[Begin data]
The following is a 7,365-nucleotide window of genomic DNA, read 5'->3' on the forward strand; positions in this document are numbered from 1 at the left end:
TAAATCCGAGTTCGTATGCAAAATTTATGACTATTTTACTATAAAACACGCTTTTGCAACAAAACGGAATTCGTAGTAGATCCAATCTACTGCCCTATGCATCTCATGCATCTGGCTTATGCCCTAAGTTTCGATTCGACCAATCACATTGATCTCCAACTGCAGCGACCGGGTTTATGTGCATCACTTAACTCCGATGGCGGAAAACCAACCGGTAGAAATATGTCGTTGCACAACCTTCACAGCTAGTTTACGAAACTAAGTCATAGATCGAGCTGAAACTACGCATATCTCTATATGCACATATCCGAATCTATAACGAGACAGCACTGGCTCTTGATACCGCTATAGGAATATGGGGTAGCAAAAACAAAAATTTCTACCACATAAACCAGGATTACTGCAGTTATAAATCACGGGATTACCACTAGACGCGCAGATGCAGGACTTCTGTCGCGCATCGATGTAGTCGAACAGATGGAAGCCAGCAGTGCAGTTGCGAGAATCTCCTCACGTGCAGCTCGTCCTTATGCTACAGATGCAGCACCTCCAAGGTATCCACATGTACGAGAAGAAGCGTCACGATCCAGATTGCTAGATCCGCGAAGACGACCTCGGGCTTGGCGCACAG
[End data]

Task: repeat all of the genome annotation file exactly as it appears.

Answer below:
The following is a 7,365-nucleotide window of genomic DNA, read 5'->3' on the forward strand; positions in this document are numbered from 1 at the left end:
TAAATCCGAGTTCGTATGCAAAATTTATGACTATTTTACTATAAAACACGCTTTTGCAACAAAACGGAATTCGTAGTAGATCCAATCTACTGCCCTATGCATCTCATGCATCTGGCTTATGCCCTAAGTTTCGATTCGACCAATCACATTGATCTCCAACTGCAGCGACCGGGTTTATGTGCATCACTTAACTCCGATGGCGGAAAACCAACCGGTAGAAATATGTCGTTGCACAACCTTCACAGCTAGTTTACGAAACTAAGTCATAGATCGAGCTGAAACTACGCATATCTCTATATGCACATATCCGAATCTATAACGAGACAGCACTGGCTCTTGATACCGCTATAGGAATATGGGGTAGCAAAAACAAAAATTTCTACCACATAAACCAGGATTACTGCAGTTATAAATCACGGGATTACCACTAGACGCGCAGATGCAGGACTTCTGTCGCGCATCGATGTAGTCGAACAGATGGAAGCCAGCAGTGCAGTTGCGAGAATCTCCTCACGTGCAGCTCGTCCTTATGCTACAGATGCAGCACCTCCAAGGTATCCACATGTACGAGAAGAAGCGTCACGATCCAGATTGCTAGATCCGCGAAGACGACCTCGGGCTTGGCGCACAG